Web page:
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  1. Socialized medicine works great for white people in Scandanavia. It works well in Costa Rica for a population that is partly white and partly mestizo. I don't really see Obamacare as something aimed against whites. I think that is a Republican canard designed to elicit support from white people for republican candidates who don't care about them any more than democrats care about the non-whites they pander to with their phony maneuvers. But what is different between Costa Rica nd the Scandanavian nations on one hand and the US on the other? SIZE. Maybe the US is just too damn big. Maybe it just needs to be divided into smaller self governing pieces like when the old Holy Roman Empire was dismantled. Maybe we are always trying the same set of solutions for different kinds of people as if we were all the same. Oh-- I know-- that is liberal dogma, that we are all the same. Which is the most idiotic American notion going right back to the propaganda of 1776. All men are different and their differences are myriad and that which is different is not equal. The state which pretends men are all the same is going to force men to be the same. That is what America does here, that is what we do in our stupid overseas wars, that is how we destroy true diversity and true difference, and we are all as different groups of folks, feeling the pains of how capitalism is grinding us down into equally insignificant proletarian microconsumers with no other identity whether we like it or not. And the Marxists had this much right about the War of Independence: it was fundamentally a war of capitalist against feudal systems. America has been about big money since day one and whatever gets in the way is crushed. Health care is just another market and Obamacare, to the extent that it Rationalizes and makes more uniform a market which should actually be really different in nature and delivery from place to place-- well that will serve the interests of the biggest capitalist stakeholders in health care which is not Walmart for Gosh Sakes it is the INSURANCE INDUSTRY. CUI BONO Obamacare? The insurance industry. So republicans drop the delusion pro capitalist scales from your eyes this has almost nothing to do with race or "socialism" it has to do mostly with what the INSURANCE INDUSTRY wants to have happen in order to make their lives and profits easier.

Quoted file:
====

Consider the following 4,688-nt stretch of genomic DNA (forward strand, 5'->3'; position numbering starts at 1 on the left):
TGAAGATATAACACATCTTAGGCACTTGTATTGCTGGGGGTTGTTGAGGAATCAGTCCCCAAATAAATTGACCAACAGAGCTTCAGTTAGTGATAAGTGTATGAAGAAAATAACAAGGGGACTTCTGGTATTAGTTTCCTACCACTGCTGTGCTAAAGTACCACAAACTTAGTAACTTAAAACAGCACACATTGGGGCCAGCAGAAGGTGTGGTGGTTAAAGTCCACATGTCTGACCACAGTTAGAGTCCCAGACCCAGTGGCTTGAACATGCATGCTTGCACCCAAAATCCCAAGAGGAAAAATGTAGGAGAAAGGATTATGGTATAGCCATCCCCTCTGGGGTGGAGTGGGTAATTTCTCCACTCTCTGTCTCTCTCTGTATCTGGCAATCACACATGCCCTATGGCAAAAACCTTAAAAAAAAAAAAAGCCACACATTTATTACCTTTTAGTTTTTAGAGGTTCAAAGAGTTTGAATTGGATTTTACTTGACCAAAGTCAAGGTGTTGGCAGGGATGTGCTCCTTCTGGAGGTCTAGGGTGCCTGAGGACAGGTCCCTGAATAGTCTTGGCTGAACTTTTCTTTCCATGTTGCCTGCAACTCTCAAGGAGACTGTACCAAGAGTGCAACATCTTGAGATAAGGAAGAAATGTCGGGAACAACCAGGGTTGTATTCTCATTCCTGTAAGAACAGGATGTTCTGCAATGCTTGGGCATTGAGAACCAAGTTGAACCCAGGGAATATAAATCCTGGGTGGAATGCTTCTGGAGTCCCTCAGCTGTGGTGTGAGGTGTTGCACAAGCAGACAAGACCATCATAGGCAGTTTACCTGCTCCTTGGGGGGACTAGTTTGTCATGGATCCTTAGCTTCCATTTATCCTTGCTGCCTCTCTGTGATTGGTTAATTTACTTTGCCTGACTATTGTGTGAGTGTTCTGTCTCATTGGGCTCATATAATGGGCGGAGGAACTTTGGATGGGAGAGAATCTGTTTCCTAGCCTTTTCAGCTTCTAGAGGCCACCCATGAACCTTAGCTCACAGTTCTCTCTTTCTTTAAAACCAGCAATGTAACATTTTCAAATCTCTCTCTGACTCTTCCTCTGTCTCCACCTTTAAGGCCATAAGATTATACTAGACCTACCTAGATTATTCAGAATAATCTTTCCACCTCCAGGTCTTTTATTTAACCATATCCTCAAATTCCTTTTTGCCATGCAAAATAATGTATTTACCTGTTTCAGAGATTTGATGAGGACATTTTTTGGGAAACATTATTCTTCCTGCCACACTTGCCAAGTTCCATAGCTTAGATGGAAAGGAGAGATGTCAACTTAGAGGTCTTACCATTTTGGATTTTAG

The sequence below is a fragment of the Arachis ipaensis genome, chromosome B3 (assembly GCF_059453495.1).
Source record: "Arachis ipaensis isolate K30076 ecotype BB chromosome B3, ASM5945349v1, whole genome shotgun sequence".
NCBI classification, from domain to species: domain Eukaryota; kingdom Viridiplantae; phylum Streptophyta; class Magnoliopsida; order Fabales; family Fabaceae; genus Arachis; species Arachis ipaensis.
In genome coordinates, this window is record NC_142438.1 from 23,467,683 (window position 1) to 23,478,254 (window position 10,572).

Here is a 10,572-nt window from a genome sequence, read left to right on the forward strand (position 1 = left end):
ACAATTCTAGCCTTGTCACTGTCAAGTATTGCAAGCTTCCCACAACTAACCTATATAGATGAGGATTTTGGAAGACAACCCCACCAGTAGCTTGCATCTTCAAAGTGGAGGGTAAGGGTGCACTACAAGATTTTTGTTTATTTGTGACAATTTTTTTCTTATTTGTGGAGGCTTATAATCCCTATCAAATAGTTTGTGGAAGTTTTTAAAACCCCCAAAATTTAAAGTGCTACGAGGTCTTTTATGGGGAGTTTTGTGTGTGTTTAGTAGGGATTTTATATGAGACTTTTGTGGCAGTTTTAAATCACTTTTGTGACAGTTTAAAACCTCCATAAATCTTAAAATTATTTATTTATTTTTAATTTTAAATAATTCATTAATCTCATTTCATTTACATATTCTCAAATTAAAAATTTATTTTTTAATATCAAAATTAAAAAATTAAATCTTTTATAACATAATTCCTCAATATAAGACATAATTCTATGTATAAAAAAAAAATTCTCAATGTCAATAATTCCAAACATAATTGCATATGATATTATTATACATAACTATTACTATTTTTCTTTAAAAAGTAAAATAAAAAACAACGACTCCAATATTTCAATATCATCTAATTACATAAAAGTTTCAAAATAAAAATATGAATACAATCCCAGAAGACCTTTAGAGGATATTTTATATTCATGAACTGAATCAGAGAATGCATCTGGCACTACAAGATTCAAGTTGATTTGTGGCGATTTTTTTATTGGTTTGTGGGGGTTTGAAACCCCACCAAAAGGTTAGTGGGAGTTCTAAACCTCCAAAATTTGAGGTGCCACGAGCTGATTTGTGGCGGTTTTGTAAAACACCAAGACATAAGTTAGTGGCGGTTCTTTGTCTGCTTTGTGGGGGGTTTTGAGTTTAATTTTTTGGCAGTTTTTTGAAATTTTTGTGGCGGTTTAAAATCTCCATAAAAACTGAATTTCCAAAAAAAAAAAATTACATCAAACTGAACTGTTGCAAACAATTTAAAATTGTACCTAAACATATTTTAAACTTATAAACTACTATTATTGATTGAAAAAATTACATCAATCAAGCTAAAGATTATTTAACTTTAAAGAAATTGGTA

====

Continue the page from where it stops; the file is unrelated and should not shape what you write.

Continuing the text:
2. Read the article - the reason they can't justify staying is they have too many medicare/medicaid patients and the re-imbursements for transporting these patient is so low.

  3. I would not vote for Bayh if he did run. I also wouldn't vote for Pence. My guess is that Bayh does not have the stomach to oppose persons on the far left or far right. Also, outside of capitalizing on his time as U. S. Senator (and his wife's time as a board member to several companies) I don't know if he is willing to fight for anything. If people who claim to be in the middle walk away from fights with the right and left wing, what are we left with? Extremes. It's probably best for Bayh if he does not have the stomach for the fight but the result is no middle ground.

  4. JK - I meant that the results don't ring true. I also questioned the 10-year-old study because so much in the "health care system" has changed since the study was made. Moreover, it was hard to get to any overall conclusion or observation with the article. But....don't be defensive given my comments; I still think you do the best job of any journalist in the area shedding light and insight on important health care issues.

  5. Probably a good idea he doesn't run. I for one do not want someone who lives in VIRGINIA to be the governor. He gave it some thought, but he likes Virginia too much. What a name I cannot say on this site! The way these people think and operate amuses me.